The Content Trap by Bharat Anand

The Content Trap by Bharat Anand

Author:Bharat Anand
Language: eng
Format: epub
Publisher: Random House Publishing Group
Published: 2016-10-17T16:00:00+00:00


Connections Generate Sustained Success: Why No One Could Stop Walmart—as Early as 1985

Perhaps the most famous example of sustained business excellence during the past half century is found in the retailer Walmart. Founded in 1961, Walmart was the largest retailer in the world by the early 1990s. By 2015 its annual revenue reached nearly $500 billion—more than the gross domestic product of Austria, and of another 150 countries. The intensity of its operations was no less impressive. For example, each year the company’s drivers logged roughly 700 million miles, enough to circle the Earth nearly 30,000 times.

Dozens of books have been written about Walmart’s success, including one by the company’s founder, Sam Walton. A new article appears virtually every day. Walmart is perhaps the most studied company in the world. Yet what’s most striking is that it has turned out to be one of the hardest to replicate.

It’s tempting to attribute Walmart’s spectacular success to the fact that it was one of the first to enter discount retailing and therefore grew large more quickly than everyone else. But that was not the case. In 1985, a full twenty-five years after Walmart’s founding, it was still smaller than Kmart and only a fraction of the size of Sears. Yet no one could stop it.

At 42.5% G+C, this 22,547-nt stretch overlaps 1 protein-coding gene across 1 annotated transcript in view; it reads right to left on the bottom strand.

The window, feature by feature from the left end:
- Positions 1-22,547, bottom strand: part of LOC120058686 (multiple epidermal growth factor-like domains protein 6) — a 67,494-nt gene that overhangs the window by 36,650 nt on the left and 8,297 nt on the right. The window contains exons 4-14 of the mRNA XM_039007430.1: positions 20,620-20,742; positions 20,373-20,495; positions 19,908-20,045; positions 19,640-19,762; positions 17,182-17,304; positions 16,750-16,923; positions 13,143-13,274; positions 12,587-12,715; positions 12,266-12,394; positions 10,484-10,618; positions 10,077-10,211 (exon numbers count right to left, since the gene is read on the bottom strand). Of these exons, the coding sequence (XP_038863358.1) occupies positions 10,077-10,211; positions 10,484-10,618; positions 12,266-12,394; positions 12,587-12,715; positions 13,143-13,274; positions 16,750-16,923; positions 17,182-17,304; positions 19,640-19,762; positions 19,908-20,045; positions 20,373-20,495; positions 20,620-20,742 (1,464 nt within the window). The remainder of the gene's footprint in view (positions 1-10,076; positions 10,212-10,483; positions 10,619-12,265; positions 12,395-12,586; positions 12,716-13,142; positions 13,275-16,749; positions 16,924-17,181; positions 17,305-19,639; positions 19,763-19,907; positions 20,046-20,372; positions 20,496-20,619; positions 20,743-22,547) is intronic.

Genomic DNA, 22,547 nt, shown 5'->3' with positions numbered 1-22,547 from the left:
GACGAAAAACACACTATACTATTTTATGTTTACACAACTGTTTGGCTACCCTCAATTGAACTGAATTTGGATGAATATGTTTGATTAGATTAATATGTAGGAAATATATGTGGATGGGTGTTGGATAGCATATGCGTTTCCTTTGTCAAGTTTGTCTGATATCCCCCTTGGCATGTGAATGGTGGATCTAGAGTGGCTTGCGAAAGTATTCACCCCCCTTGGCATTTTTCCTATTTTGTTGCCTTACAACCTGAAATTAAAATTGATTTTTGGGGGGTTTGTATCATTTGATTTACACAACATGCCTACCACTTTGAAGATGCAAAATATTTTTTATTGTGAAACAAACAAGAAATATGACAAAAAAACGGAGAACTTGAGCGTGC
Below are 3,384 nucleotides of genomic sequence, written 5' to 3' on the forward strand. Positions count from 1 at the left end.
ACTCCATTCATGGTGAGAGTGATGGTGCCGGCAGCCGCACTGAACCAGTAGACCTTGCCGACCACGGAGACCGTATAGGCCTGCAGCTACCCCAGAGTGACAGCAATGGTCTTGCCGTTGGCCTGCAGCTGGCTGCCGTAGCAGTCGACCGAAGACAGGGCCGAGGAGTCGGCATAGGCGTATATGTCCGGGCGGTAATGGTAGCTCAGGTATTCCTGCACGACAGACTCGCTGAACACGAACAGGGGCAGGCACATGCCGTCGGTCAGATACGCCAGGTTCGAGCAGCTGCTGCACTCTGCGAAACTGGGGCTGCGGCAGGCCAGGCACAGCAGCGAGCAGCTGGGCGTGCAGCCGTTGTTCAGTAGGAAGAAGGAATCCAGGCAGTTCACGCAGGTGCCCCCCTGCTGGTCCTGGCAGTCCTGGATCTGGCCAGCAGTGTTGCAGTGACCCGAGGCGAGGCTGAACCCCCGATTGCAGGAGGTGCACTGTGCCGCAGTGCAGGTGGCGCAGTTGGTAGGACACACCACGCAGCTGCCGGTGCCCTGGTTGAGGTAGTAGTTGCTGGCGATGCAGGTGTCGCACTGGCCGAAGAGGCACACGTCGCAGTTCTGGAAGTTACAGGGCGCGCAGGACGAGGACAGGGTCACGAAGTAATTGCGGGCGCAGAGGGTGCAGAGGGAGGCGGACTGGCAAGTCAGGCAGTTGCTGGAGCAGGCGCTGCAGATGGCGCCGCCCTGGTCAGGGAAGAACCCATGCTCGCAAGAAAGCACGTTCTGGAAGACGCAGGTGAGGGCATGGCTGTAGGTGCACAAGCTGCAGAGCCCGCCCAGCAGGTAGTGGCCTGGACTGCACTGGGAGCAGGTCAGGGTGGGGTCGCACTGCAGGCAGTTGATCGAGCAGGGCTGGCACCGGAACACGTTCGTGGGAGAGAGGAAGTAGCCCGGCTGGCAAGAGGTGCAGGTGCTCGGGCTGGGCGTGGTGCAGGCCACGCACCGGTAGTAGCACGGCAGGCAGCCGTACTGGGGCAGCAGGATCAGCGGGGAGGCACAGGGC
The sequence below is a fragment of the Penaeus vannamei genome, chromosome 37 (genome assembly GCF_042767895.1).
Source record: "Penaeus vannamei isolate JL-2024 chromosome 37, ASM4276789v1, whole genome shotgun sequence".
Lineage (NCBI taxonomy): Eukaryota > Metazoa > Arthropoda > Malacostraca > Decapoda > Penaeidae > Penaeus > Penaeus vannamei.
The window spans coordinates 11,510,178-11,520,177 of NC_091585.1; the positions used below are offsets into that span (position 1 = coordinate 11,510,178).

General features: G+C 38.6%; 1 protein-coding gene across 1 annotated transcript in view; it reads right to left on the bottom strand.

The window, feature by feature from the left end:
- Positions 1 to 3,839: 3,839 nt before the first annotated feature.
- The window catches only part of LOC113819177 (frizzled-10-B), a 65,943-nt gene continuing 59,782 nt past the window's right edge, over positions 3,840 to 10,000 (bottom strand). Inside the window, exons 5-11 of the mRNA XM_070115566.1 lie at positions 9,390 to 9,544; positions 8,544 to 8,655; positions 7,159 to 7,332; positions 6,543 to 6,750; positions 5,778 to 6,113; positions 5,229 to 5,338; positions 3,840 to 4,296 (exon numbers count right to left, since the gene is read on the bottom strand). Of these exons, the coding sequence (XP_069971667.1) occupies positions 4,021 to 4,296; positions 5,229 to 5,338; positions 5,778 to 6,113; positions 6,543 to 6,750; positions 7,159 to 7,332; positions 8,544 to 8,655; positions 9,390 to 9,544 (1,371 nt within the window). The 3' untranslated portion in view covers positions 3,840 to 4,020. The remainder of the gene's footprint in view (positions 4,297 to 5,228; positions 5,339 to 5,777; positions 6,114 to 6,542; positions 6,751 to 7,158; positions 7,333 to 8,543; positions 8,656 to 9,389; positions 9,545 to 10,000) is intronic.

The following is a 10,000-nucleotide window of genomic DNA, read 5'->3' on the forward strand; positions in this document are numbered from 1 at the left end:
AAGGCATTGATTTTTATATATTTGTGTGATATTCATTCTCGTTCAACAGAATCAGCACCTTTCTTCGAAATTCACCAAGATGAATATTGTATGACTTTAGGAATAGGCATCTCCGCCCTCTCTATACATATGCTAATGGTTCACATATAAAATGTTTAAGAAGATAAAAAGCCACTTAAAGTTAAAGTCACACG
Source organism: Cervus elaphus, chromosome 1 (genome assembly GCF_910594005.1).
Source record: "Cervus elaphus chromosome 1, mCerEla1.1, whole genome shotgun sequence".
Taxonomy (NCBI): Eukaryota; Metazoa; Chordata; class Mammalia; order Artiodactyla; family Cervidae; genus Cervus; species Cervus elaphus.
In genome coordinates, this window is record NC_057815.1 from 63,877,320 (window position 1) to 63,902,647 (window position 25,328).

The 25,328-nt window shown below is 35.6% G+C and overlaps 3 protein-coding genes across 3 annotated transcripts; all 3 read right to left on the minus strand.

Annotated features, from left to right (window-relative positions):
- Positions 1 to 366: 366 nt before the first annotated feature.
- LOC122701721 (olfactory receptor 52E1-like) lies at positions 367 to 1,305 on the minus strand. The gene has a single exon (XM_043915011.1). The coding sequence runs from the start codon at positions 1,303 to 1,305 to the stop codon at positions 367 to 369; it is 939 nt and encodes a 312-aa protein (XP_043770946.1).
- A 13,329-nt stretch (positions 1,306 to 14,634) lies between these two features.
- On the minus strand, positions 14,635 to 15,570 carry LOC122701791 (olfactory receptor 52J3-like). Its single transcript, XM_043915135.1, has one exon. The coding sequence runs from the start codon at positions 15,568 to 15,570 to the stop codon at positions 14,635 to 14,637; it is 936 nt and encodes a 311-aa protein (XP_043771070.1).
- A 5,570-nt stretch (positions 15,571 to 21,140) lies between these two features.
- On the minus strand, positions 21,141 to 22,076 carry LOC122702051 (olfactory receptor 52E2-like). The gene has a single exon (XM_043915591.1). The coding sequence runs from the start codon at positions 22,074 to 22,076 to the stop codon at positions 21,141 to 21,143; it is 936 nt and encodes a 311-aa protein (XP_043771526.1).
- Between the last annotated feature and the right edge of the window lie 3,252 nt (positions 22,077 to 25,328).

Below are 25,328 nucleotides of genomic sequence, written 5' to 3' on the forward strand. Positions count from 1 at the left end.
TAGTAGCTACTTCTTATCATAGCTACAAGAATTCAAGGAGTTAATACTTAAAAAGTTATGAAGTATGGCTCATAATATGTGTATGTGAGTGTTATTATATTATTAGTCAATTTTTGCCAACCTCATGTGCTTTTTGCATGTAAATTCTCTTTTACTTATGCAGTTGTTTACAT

The reason for Walmart’s success rests not on the fact that the organization was smarter, faster, or better than the others. Its advantage came from a myriad of decisions that collectively were hard for others to mimic. Its advantage came from connections.

Here’s one example. In 1990 roughly 2 percent of Walmart’s cost advantage came from its savings on regional offices: It had none. Yet regional offices can perform useful functions—price setting, store control, coordination. Where were these functions handled at Walmart? Some, such as pricing, were pushed down to store managers. Others were pushed up to the corporate center.

That raises another question: If eliminating regional offices saved 2 percent, why didn’t competing retailers do the same? Giving store managers pricing autonomy or shifting more responsibilities to the corporate center wouldn’t seem particularly hard to replicate. But they were. Giving store managers pricing latitude didn’t just mean empowering them; it meant making sure they had information on product demand. So, starting in the 1970s Walmart invested billions of dollars in sophisticated IT systems that could provide daily information on every single SKU—what was selling and what wasn’t. Similarly, corporate managers could take on more control because of relatively seamless information transfers between the stores and the center.

The reason competing retailers couldn’t mimic Walmart’s “no regional offices” policy was not that they didn’t know how to shut the offices down but that they wouldn’t want to. It would have required substantial follow-on investments—in retraining managers, in reworking incentive structures, in information technology. Absent these investments, eliminating regional offices would only create havoc.

A similar logic extends to virtually every other activity in Walmart’s operation—and why it was hard to pick them off, one at a time. Consider Walmart’s famous “Everyday Low Prices” mantra and its accompanying “no sales” policy.


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